“Dr. Roberson explained things very well, gave me options and tried everything prior to having to do surgery, which I appreciated,” said Marni. “It’s hard to find a great surgeon that has a good bedside manner as well; Dr. Roberson has both!” 

Another setback – shoulder pain 

After hip surgery, Marni focused on her recovery goals. However, she had always had shoulder pain and it started to flare up more intensely with the use of crutches. In fact, simple chores such as laundry or lifting even light object would cause Marni a lot of pain. 

Since Marni knew she had deep joints that had caused the labrum tear in her hip, she wondered if her shoulder had the same issue and she went back to Dr. Roberson for advice. 

“Interestingly, the issue in her shoulder was quite different where in fact the shoulder was too loose, rather than too deep like her hip socket, and over time she had secondarily developed a tear in the shoulder labrum,” said Dr. Roberson.  

“The hip and the shoulder are drastically different joints with different mechanical properties and as such the labrum plays a different role in each. Much like the hip though, in many cases, we can try to manage with therapy and other means, but Marni was not able to achieve a satisfactory status with these treatments and had been dealing with this for quite some time.” 

In December 2018, Marni had a shoulder arthroscopy and was once again trying to manage her recovery process. Typically, it takes four to six months for the shoulder to heal completely.  

A sling is used to rehab the shoulder for three to six weeks after surgery. Physical therapy will focus on shoulder exercises, which are used for range of motion and flexibility after the sling is taken off.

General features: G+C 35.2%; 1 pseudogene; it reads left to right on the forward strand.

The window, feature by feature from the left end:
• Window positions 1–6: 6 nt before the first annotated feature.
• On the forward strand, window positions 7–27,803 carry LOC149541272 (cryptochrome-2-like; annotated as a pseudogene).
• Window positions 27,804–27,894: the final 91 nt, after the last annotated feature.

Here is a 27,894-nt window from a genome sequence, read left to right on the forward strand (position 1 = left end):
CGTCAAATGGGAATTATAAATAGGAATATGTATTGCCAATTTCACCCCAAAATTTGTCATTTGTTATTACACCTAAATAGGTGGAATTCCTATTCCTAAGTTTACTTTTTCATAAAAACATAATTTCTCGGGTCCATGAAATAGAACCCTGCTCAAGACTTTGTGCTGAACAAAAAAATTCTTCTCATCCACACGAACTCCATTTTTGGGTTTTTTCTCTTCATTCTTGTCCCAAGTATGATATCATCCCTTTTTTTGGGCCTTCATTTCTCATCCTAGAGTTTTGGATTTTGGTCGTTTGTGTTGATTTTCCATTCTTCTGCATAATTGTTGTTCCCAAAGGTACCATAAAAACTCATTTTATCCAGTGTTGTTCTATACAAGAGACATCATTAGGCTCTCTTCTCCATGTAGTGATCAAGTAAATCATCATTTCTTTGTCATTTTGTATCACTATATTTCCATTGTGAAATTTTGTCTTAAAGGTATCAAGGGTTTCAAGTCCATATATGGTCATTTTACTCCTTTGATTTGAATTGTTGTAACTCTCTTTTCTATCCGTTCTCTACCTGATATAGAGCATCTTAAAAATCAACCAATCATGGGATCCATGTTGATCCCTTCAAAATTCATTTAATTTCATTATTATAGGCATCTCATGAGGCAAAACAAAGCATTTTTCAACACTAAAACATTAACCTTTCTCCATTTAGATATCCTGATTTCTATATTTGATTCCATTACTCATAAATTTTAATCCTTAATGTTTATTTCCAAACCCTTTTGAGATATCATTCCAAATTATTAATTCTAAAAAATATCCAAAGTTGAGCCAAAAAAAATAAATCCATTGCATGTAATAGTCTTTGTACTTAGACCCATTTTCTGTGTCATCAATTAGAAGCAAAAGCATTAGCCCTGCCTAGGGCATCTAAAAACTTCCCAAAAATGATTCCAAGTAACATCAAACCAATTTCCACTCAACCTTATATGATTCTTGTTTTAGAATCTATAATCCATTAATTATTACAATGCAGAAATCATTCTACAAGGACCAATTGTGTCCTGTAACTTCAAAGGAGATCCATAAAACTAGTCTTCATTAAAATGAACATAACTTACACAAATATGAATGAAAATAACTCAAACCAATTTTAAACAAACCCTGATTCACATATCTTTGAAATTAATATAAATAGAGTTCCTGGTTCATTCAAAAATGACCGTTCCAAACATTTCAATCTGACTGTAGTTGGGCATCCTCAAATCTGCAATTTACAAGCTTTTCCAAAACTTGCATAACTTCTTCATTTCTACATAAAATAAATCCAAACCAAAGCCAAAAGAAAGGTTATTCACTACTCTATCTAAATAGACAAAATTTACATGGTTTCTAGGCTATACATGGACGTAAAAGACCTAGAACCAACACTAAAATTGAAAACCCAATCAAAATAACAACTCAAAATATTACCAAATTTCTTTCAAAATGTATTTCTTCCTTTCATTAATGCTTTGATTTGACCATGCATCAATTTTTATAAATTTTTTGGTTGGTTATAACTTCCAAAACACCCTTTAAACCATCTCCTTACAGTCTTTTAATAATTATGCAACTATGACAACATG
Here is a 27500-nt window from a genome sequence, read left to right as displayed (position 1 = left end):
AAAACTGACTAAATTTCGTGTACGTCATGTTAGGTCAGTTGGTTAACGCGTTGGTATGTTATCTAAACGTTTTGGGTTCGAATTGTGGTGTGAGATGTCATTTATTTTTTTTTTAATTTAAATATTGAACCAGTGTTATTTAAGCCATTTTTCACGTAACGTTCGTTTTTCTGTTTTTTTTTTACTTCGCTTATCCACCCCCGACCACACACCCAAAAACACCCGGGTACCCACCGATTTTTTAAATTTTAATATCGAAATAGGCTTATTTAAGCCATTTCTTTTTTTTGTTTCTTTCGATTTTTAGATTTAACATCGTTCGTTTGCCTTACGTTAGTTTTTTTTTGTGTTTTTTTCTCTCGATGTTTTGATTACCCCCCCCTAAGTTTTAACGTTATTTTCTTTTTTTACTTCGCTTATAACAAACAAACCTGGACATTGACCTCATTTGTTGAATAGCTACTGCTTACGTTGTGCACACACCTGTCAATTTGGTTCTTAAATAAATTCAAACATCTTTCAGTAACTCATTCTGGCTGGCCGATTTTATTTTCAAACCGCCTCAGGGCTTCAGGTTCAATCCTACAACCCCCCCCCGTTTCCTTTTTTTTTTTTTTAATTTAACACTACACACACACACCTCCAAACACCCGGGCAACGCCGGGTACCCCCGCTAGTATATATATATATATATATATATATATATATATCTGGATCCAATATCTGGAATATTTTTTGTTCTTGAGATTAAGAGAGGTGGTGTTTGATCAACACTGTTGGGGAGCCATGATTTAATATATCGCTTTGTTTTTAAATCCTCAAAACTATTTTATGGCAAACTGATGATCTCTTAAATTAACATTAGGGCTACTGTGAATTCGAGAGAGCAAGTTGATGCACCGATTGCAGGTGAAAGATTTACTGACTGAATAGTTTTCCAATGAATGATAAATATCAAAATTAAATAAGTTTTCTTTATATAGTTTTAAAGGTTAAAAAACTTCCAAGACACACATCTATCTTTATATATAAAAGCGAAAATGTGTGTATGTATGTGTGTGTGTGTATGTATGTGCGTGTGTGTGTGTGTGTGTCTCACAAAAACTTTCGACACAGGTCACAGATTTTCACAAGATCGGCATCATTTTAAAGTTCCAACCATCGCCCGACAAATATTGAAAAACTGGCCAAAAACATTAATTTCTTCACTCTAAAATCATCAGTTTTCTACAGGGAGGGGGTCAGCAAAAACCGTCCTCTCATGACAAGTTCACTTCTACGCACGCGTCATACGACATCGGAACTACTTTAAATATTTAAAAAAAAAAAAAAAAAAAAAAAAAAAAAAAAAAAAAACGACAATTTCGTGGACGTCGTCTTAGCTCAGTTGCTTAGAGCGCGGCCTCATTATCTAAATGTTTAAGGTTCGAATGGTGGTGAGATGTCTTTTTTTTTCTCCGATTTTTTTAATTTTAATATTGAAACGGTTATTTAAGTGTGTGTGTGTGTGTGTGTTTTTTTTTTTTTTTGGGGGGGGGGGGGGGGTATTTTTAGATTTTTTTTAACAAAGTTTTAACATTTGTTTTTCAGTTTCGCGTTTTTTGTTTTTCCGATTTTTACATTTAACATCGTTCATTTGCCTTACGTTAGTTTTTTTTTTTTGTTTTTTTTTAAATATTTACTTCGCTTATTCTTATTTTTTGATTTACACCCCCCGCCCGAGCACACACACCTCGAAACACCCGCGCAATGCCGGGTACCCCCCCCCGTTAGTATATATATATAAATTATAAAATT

Life after hip and shoulder surgery 

“Finding out about the shoulder tear was another big challenge and I wasn’t sure how we would manage. My husband and I have 7 children and I was going to be out of commission for a few months,” said Marni.  

Fortunately, Marni was able to count on her family members and close friends for support. 

“The physical pain on top of trying to manage everything was difficult. Luckily, I have a wonderful husband, very helpful children, many phenomenal neighbors, friends and family that helped with meals, driving my kids, taking me to physical therapy and coming to visit!” 

Although Marni can no longer run due to the shape of her joints and the risk it could cause another hip tear, she is able to get back on her bike and return to yoga classes. Marni plans to keep improving and advancing her yoga skills in the future and also travel with her husband pain free. 

To make an appointment with Dr. Roberson, call 317.802.2477 or visit his website.

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Megan Golden

By Megan Golden

Megan Golden worked at OrthoIndy from 2012 to 2019, where she wrote a variety of content for our blog, magazines and inbound campaigns. Megan graduated from Ball State University in 2012 with a bachelor’s degree in public relations and advertising and communications studies minor.